Men know well, and believe firmly, that they shall die; but they imagine death as far ass of it if were never to arrive. But Job tells us that the life of man is short. "Man born of a woman, living fora short time, is filled with many miseries. Who cometh forth like a flower and is destroyed"--Job., xiv. 2. At present the health of men is so much impaired, that, as we see by experience, the greater number of them die before they attain the age of seventy. And what, says St. James, is our life, but a vapour, which a blast of wind, a fever, a stroke of apoplexy, a puncture, an attack of the chest, causes to disappear, and which is seen no more? "For what is your life? It is a vapour which appeareth  for a little while"--St. James, iv. 15. "We all die", said the woman of Thecua to David, "and like waters that return no more, we fall down into the earth"---II. Kings, xiv. 14. She spoke the truth;--as all rivers and streams run to the sea, and as the gliding waters return no more, so our days pass away, and we approach to death.

They pass; they pass quickly. "My days", says Job, "have been swifter than a post"--Job, ix. 25. Death comes to meet us, and runs more swiftly than a post; so that every step we make, every breath we draw, we approach to death. St. Jerome felt, that even while he was writing, he was drawing nearer to death. Hence he said: 'What I write is taken away from my life". "Quod scribo de mea vita tollitur". Let us, then, say with Job: Years pass by, and with them pleasures, honours, pomps, and all things in this world pass away, "and only the rave remaineth for me"--Job, xvii. 1. In a word, all the glory of the labours we have undergone in this world, in order to acquire a large income, a high character for valour, for learning and genius, shall end in our being thrown into a pit to become the food of worms. The miserable worldling then shall say at death: My house, my garden, my fashionable furniture, my pictures and rich apparel, shall, in a short time, belong no more to me; "and only the grave remaineth for me".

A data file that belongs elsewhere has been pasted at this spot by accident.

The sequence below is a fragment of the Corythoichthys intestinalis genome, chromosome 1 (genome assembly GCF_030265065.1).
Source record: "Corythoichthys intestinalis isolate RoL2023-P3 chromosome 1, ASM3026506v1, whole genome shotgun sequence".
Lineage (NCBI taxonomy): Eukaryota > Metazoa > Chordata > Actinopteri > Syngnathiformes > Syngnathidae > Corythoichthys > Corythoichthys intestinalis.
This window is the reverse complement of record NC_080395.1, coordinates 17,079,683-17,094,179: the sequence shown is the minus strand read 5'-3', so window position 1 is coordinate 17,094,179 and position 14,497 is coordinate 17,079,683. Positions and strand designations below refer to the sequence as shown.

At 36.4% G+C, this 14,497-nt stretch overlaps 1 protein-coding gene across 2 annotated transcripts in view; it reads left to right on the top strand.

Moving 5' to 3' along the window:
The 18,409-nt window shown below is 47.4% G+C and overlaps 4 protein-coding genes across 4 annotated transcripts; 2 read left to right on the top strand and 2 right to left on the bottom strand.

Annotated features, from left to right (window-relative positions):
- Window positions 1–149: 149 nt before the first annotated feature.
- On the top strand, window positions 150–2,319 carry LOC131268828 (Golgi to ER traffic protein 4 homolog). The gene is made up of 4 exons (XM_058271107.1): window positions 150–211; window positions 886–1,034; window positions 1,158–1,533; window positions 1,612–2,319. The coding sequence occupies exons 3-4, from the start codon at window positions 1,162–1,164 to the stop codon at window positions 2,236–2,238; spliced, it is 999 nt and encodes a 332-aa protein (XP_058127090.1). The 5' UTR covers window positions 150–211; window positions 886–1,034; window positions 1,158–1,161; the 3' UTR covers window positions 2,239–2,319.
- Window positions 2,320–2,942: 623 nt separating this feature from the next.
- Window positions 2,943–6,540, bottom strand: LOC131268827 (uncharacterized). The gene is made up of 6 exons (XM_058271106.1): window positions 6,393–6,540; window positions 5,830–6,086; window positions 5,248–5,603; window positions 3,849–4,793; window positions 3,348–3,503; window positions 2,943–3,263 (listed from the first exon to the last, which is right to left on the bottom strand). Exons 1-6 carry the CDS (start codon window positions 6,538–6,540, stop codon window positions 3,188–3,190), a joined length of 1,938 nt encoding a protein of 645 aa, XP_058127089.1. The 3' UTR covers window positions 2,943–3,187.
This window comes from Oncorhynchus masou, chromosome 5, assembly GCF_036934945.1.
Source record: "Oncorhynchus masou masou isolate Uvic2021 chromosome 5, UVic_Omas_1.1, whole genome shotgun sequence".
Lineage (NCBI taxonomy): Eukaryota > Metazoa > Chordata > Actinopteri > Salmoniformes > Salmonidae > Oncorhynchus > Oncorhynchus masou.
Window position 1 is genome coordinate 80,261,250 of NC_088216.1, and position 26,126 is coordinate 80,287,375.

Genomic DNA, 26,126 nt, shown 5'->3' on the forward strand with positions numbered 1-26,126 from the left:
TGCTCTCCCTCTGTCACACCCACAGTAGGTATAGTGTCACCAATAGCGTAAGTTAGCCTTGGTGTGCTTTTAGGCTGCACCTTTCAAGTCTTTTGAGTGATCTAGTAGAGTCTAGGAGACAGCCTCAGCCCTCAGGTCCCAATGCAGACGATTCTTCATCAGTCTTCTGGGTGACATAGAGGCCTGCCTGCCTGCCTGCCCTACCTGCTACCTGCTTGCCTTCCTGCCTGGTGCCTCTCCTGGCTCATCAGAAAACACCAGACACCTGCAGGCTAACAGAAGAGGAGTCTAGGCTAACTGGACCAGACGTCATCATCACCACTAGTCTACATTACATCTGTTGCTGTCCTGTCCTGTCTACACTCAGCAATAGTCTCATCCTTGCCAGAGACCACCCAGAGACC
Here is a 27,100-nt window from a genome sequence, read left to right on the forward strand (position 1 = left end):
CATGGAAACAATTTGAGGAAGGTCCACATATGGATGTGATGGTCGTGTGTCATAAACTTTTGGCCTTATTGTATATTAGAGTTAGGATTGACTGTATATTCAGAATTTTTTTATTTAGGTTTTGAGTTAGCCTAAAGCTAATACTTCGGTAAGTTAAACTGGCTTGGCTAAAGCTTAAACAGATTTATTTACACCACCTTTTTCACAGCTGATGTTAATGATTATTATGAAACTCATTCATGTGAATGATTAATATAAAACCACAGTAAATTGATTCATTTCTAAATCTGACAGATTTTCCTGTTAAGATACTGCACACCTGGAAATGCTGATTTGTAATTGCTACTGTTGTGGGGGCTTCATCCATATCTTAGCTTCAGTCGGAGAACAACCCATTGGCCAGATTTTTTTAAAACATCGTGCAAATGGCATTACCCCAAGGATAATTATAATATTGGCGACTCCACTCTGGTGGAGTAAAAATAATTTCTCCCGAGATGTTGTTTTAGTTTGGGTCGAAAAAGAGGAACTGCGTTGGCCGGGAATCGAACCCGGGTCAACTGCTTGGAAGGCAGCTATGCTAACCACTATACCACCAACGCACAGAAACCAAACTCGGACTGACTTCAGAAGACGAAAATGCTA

But, how much soever the worldling may be distracted by his worldly affairs and by his pleasures--how much soever he may be entangled in them, St. Chrysostom says, that, when the fear of death, which sets fire to all things of the present life, begins to enter the soul, it will compel him to think and to be solicitous about his lot after death. "Cum pulsare animam incipit metus mortis (ignis instar praesentis vitae omnia succendens) philosophari eam cogit, et futura solicita mente versari" serm. in II. tim.--Isa., xxxv. 5. Then indeed shall be opened the eyes of those blind worldlings who have employed their whole life in acquiring Earthly goods, and have paid but little attention to the interests of the soul. In all these shall be verified what Jesus Christ has told them--that death shall come when they least expect it. "At what hour you think not, the Son of Man will come"--Luke, xii.--40. Thus, on these unhappy men death always comes unexpectedly. Hence, because the lovers of the world are not usually warned of their approaching dissolution till it is very near, they must, in the last few days of life, adjust the accounts of their soul for the fifty or sixty years which they lived on this Earth. They will then desire another month, or another week, to settle their accounts, and to tranquilize their conscience. But, "they will seek for peace, and there shall be none:--Ezec., vii. 25. The time which they desire is refused. The assisting priest reads the divine command to depart instantly from this world: "Proficiscere anima Christiana de hoc mundo." Depart, Christian soul, from this world. Oh! how dangerous the entrance of worldlings into eternity, dying, as they do, amid so much darkness and confusion, in consequences of the disorderly state of the accounts of their souls. . . .

All things in this world--acquisitions, applause, grandeur--must, as we have said, all end, and end very soon. "the fashion of this world passeth away"--I. Cor., vii. 31. The scene of this life passes away: happy they who, in this scene, act their part well, and save their souls, preferring the eternal interests of the soul to all the temporal interests of the body. "He that hateth his life in his world, keepeth it unto life eternal"--John, xii. 26. Worldlings say: Happy the man who hoards up money! happy they who acquire the esteem of the world, and enjoy the pleasures of this life! O folly! Happy he who loves God and saves his soul! The salvation of his soul and was the only favour which king David asked of God. "One thing have I asked of the Lord, this will I seek after"--Ps., xxvi. 4. And St. Paul said, that to acquire the race of Jesus Christ, which contains eternal life, he despised as dung all worldly goods. "I count all things as loss.......and I count them as dung, that I may gain Christ"--Phil., iii. 8.